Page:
Proximal occlusion with balloon placement in the common iliac artery or abdominal aorta may result in less collateral bleeding than with occlusion of the anterior division of the internal iliac artery.26-28 Although there is some concern that proximal occlusion could result in more cases of limb ischemia and thromboembolism, this has not been clearly demonstrated, and several centers are adopting this approach.

Aortic occlusion balloons are easy to place with low radiation exposure and potentially reduced collateral perfusion. Wu et al reported 230 patients with AIP treated with prophylactic infrarenal aortic balloon placement.29 They demonstrated decreased blood loss and operative time, and hysterectomy was avoided in most cases. Wang et al compared aortic balloon placement with internal iliac artery placement in 105 patients and found decreased blood loss, transfusion requirements, and fluoroscopy time in the aortic occlusion group.30


UAE may be performed after conservative measures fail and offers a low-risk, minimally invasive treatment option for acute hemorrhage (Figure 3 and Figure 4). Absorbable gelatin sponge is the preferred embolic agent, as it is relatively inexpensive and provides temporary occlusion. UAE may also be performed in combination with balloon placement or as an alternative treatment strategy.31-33 If resources are available, embolization is ideally performed in a hybrid operating room at the time of delivery. Izbizky et al performed preoperative pelvic angiography with uterine artery catheter placement before delivery and embolization if the placenta did not spontaneously detach.34 The authors reported no major complications attributed directly to the endovascular procedure and an 86% clinical success rate.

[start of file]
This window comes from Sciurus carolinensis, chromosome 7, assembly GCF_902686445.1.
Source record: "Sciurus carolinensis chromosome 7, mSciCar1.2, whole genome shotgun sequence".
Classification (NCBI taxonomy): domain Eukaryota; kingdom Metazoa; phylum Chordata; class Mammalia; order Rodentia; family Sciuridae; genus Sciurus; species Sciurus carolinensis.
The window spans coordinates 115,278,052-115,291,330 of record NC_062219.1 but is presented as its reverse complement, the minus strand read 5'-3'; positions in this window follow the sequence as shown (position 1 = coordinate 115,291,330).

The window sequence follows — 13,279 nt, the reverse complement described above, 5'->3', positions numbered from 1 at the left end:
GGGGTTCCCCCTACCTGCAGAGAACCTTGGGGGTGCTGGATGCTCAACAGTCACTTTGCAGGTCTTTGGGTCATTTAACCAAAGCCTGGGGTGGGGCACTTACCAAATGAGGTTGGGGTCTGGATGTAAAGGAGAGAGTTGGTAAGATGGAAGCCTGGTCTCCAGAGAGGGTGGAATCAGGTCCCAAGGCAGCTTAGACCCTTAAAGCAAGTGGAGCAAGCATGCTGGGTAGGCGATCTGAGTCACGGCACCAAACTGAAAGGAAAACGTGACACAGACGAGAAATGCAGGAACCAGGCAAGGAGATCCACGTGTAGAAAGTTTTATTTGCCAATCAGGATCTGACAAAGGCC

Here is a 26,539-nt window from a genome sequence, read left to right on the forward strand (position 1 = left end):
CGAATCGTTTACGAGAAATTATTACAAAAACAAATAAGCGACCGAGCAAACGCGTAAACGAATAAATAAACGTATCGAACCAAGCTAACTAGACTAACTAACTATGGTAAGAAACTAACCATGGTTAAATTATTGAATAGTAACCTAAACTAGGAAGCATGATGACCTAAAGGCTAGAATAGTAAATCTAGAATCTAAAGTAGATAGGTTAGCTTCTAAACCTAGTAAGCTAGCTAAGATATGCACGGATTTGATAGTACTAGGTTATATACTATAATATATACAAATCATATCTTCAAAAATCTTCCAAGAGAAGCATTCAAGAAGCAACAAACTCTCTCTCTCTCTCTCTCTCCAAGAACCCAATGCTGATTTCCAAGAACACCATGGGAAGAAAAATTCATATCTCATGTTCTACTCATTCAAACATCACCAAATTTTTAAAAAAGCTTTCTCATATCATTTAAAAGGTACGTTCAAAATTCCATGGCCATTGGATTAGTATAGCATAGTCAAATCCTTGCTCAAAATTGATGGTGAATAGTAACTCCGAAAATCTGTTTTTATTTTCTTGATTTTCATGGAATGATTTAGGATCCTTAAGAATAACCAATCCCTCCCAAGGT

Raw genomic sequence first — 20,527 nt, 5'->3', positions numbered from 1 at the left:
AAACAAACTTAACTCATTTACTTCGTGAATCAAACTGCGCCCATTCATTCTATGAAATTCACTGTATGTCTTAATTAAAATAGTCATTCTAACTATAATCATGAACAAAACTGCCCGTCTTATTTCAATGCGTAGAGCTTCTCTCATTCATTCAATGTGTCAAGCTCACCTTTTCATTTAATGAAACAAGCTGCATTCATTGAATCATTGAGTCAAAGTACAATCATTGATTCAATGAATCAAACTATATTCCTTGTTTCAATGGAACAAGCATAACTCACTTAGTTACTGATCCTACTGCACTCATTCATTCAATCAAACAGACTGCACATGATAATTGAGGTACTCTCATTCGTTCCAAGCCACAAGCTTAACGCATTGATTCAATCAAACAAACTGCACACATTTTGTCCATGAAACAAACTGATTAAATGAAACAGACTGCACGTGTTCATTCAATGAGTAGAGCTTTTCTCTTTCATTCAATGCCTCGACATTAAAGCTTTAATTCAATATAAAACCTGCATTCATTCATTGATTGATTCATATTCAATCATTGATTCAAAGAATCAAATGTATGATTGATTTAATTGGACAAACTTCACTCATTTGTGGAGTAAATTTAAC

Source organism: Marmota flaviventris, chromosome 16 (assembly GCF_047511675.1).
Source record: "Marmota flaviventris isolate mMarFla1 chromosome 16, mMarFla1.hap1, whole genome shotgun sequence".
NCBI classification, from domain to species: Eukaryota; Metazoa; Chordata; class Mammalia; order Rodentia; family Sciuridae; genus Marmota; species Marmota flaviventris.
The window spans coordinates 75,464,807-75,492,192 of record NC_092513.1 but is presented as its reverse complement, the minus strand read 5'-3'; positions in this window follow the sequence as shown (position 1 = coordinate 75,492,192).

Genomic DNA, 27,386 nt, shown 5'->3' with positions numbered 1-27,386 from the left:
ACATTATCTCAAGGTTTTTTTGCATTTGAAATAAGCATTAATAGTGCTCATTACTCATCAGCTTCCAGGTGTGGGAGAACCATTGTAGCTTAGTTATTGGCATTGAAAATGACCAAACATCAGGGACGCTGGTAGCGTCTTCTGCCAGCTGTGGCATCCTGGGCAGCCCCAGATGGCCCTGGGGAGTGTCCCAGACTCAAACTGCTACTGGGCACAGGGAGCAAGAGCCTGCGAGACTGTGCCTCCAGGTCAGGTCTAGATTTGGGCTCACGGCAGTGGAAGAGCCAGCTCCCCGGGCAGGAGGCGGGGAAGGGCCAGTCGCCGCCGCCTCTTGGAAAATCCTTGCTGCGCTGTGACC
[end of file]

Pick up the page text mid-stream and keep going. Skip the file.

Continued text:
Figure 3. UAE for invasive placenta. A 33-year-old woman with complete previa and findings of placenta accreta on prenatal imaging. Embolization was performed with polyvinyl alcohol particles for a hypervascular mass arising from the left uterine artery (arrow) (A). The posttreatment angiogram showed static flow in the uterine artery and resolution of the hypervascularity (arrow) (B).

Figure 4. A 31-year-old woman with placenta percreta underwent occlusion balloon placement but experienced persistent bleeding after hysterectomy. Angiography showed hypervascularity from the right and left uterine arteries (arrows). Embolization was performed with gelatin slurry.

Li et al performed UAE with gelatin pledgets after cesarean delivery. The placenta was then manually removed and hysterectomy was reserved for cases with persistent bleeding. Using this conservative technique, the uterus was preserved in 10 of 12 patients, with an average blood loss of 1,391 mL.35 Duan et al placed an aortic occlusion balloon before cesarean section, which was inflated before placental dissection and followed by bilateral UAE with gelatin particles. The uterus was successfully saved in 97.6% of patients.36

In an alternative approach, Niola et al performed UAE with gelatin sponge before delivery in 50 patients with invasive placenta or previa.37 Sixty-four percent of patients did not require transfusion; however, it is unclear how many of the patients had placenta percreta. It is unknown whether predelivery embolization provides benefit over postdelivery embolization. In addition, the potential long-term risks of oxygen deprivation and increased radiation exposure to the infant must be considered.


The incidence of AIP is increasing, with postpartum hemorrhage resulting in significant morbidity and mortality. Surgical management is complex, and outcomes can be optimized with accurate prenatal imaging diagnosis and coordinated management by a specialized multidisciplinary team. As more robust data become available, it is anticipated that prophylactic occlusion balloon placement and arterial embolization techniques will become an integral part of the management paradigm for patients with AIP.